The Emergence of Lao Tzu, the Old Child

Endings Herald New Beginnings

Lao Tzu, The Old Child
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To live fully is to be blessed fully. An adult who has gone through significant suffering and comes out the other side transformed with deeper, trusting consciousness, and a greater compassion for the suffering of others is like one who is reborn again with the open, trusting heart of a little child. It is like a rediscovery of a lost kingdom with its own graces and powers. The meaning of the name of the great mystic sage of ancient China, Lao Tzu, is Old Child. It implies that living within the fully realized person is paradoxically the wizened, seasoned and experienced old person who has been through it all and the fresh, open-hearted child, full of wonder and innocence.

From my own experience, I believe the Inner Child is often rediscovered, acknowledged and healed under challenging and often frustrating conditions. It happens when something much greater than the ego, call it Soul or the Self with a capital “S,” is aroused itself like an enraged dragon, finding its very being questioned. Any catastrophe such as the loss of a dearly loved friend or relative, natural disaster, or major health issue has the power to awaken and shift deeper energies at the essential energy level of the person. This awakened energy creates irrevocable change. In The Wizard of Oz, Dorothy summed it up perfectly after being sucked up into the tornado, “Toto, I’ve a feeling we’re not in Kansas anymore.” The Kansas of the inner home is no longer there or is so badly damaged that any repair will only be a facsimile or the original. One is left with only the force and consequences of a new power which can be experienced in various ways such as profound emptiness or a terrible energy.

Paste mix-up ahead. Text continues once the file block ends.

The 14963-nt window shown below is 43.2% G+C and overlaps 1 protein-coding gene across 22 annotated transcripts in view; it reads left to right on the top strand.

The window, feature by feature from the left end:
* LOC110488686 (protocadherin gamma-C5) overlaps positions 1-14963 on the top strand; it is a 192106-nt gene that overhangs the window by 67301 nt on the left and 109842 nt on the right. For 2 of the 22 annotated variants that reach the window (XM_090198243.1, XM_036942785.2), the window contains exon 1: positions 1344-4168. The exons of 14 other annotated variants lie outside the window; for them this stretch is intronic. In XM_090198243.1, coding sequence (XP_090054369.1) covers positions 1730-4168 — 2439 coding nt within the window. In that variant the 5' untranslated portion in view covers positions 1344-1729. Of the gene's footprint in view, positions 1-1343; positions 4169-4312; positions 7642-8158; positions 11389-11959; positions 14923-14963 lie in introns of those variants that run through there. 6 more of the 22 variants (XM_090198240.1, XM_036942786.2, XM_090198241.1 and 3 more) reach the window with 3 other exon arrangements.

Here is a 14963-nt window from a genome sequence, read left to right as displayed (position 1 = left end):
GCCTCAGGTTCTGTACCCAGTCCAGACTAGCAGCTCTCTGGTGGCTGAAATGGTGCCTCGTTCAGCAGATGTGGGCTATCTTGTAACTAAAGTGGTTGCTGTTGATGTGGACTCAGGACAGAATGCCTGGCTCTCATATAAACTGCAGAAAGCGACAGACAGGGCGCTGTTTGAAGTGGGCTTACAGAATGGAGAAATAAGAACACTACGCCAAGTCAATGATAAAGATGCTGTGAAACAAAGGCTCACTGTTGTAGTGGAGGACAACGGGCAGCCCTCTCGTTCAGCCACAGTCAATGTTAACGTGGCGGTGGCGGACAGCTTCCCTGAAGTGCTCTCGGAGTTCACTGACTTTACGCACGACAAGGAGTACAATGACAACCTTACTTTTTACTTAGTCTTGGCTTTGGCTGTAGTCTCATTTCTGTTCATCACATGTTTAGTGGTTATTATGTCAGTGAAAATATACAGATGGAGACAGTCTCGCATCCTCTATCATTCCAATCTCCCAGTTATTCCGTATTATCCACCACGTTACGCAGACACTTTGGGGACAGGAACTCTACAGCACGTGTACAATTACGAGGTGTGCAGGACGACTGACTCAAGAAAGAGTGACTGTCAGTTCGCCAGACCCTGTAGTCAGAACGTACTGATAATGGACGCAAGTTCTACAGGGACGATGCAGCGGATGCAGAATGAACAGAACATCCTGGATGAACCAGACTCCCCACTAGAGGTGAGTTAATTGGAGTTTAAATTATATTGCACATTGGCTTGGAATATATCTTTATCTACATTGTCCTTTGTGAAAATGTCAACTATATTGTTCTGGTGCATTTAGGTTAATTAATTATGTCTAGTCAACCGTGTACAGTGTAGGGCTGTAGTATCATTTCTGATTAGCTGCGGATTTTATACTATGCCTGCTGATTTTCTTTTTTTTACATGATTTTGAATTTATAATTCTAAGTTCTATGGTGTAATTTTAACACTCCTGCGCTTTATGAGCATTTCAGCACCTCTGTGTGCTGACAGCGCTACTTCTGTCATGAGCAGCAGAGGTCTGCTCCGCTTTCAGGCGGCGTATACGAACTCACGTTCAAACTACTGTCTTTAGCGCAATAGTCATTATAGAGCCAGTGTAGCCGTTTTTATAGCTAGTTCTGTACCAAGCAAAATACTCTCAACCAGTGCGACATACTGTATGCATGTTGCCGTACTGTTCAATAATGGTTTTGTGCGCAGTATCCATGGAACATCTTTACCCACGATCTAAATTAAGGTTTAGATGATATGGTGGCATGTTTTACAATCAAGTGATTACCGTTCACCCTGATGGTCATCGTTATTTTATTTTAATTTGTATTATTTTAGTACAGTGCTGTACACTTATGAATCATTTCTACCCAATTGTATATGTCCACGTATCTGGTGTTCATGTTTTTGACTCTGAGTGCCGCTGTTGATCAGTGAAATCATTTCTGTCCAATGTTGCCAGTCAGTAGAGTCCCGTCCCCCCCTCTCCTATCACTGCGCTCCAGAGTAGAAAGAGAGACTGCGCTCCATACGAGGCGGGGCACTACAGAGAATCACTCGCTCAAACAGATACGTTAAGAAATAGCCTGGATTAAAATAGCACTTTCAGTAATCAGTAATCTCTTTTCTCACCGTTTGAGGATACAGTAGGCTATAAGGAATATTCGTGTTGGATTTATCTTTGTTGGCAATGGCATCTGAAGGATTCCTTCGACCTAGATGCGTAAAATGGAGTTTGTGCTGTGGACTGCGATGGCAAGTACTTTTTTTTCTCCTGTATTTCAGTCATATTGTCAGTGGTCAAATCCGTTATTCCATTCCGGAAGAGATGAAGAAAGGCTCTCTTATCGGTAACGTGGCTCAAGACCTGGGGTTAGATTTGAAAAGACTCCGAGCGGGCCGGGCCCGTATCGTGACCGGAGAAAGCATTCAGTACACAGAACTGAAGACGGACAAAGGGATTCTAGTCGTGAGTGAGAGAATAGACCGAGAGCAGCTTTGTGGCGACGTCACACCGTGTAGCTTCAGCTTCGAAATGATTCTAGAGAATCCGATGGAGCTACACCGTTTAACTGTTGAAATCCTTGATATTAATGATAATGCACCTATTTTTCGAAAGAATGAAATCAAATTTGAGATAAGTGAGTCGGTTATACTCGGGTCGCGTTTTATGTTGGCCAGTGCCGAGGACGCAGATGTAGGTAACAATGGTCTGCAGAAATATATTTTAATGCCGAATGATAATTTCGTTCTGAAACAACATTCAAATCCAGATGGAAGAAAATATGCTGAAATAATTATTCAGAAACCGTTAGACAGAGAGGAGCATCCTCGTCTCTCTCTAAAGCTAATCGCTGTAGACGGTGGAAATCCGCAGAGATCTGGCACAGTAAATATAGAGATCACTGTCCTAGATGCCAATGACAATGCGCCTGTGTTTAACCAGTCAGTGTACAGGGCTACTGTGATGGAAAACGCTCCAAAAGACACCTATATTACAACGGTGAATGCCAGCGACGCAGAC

This force, aware that its constraining ego cage has been weakened, yearns for freedom. It begins to arouse itself, sometimes roaring and shaking to further tear the already incapacitated ego prison apart. The force initially manifests itself through its own growing pains as it breaks down the shallow sense of self that once had confined it and lulled it to sleep. The dying old self is filled with acute anxiety, anger or depression. What is ending; what is beginning?

If old age isn’t for sissies, then this process that makes one become like a child definitely is not for sissies. Unlike old age, it is a form of weakening deterioration which strikes at the core of how we view and process reality. Some may experience this suffering more acutely than others because everyone’s view and experience of the catastrophe is different. But bad as it is, it is nonetheless the blessing/wounding that can lead to the rediscovery, and recovery of the inner child, and can come as an fitting completion after life changing events.

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